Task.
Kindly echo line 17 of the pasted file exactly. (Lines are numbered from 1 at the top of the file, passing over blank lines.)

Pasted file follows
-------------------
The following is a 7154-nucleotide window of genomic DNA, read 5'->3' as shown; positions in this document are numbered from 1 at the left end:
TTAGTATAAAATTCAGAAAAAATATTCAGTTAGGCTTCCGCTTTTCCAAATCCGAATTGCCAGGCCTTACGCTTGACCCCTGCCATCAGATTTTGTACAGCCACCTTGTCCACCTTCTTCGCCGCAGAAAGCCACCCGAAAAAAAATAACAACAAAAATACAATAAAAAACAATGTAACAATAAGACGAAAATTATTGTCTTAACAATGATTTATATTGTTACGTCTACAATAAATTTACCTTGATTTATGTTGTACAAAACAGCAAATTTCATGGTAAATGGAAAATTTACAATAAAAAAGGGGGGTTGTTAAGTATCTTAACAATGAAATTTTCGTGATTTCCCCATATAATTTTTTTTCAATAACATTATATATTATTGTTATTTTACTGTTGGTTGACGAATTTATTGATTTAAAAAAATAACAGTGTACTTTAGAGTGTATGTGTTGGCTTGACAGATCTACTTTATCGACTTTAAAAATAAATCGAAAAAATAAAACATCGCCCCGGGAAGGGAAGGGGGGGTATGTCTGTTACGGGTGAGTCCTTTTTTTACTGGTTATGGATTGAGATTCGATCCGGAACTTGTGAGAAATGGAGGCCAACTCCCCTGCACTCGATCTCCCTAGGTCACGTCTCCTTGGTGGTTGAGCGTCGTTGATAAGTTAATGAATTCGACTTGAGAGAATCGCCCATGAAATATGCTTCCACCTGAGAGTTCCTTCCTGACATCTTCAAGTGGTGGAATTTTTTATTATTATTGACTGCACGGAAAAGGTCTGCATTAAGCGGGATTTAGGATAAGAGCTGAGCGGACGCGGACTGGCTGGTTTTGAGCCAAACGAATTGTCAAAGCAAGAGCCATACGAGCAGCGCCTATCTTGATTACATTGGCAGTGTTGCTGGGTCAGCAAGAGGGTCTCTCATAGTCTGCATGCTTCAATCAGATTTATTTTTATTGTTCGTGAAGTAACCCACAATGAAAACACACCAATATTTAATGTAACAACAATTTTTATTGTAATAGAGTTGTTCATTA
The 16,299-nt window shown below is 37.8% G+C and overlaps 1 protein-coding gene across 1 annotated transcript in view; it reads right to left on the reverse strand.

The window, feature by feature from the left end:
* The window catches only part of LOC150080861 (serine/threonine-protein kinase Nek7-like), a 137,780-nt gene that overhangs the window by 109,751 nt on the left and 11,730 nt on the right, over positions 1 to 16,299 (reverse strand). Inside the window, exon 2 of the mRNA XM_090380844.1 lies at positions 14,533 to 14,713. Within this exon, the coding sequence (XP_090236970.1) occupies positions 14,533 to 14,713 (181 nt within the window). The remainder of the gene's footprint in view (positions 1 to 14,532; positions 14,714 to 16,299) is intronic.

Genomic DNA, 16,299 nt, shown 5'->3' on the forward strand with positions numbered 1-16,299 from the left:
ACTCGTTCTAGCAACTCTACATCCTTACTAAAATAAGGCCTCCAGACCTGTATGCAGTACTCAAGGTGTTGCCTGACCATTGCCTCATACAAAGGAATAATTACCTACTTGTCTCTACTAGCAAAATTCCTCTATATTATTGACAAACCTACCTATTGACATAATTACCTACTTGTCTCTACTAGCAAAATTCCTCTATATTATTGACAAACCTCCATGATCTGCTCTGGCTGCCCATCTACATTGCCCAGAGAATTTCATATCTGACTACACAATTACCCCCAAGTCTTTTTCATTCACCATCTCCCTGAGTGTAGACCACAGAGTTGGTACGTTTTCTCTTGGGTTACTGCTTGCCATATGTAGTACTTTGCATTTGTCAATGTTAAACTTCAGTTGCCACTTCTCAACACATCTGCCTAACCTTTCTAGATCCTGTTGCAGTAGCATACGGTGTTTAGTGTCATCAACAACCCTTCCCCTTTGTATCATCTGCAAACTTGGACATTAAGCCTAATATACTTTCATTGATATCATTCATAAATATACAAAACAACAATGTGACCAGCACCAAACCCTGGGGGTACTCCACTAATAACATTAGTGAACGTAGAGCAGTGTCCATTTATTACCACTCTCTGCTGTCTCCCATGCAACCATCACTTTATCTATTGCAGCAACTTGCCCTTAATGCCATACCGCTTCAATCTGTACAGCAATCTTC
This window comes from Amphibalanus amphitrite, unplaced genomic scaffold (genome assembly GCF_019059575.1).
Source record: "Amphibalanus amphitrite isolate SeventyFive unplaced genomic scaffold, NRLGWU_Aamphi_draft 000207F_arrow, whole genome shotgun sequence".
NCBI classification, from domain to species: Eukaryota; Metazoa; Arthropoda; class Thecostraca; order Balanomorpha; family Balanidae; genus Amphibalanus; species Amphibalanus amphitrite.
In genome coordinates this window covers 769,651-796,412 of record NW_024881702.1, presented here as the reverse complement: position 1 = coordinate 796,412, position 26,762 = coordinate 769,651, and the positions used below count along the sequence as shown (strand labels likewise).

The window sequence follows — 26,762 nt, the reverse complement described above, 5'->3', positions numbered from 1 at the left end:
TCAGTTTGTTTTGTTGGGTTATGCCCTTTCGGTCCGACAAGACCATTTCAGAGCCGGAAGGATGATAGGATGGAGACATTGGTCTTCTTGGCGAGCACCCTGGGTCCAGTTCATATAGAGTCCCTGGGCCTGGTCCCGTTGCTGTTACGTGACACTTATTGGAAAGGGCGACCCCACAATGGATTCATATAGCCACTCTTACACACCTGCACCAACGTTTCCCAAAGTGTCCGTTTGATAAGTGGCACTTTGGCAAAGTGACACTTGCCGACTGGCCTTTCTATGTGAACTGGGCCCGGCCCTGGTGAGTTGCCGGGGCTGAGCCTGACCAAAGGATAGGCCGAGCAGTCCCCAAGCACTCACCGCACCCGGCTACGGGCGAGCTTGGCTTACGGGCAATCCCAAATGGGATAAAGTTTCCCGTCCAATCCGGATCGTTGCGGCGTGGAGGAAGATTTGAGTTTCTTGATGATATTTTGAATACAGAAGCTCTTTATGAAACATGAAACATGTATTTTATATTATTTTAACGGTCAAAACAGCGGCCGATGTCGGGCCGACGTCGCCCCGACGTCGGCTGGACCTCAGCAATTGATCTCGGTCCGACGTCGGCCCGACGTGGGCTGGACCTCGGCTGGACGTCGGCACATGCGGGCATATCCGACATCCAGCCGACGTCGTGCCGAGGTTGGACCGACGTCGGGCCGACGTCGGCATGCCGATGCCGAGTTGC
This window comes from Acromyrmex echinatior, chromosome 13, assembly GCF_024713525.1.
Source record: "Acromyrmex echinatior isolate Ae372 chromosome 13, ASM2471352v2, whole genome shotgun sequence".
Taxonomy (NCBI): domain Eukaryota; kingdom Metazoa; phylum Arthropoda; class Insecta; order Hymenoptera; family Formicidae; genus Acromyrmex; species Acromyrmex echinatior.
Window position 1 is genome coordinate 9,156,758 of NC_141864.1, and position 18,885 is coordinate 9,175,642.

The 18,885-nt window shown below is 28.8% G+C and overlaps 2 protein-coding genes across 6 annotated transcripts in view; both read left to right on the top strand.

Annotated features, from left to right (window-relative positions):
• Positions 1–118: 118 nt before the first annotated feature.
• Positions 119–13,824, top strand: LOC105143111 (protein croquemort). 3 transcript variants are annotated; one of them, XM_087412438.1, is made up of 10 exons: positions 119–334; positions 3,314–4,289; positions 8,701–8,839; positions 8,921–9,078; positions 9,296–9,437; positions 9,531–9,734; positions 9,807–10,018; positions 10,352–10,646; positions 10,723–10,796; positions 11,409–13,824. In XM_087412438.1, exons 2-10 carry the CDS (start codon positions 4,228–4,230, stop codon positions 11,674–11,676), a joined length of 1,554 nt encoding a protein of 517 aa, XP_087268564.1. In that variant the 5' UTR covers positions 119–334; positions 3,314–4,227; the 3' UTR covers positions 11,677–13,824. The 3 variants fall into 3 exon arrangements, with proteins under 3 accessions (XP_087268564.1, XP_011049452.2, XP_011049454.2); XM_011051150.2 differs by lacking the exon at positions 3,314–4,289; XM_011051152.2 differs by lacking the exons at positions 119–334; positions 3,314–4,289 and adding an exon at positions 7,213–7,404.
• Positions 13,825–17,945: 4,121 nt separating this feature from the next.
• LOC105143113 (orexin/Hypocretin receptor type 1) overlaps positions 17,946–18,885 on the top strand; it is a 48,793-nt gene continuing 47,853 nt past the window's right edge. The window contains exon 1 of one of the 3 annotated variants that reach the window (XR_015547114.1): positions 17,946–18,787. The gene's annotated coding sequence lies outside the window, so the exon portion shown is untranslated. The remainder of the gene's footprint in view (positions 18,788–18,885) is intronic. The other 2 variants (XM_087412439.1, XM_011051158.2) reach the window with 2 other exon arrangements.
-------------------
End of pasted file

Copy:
Window position 1 is genome coordinate 9,156,758 of NC_141864.1, and position 18,885 is coordinate 9,175,642.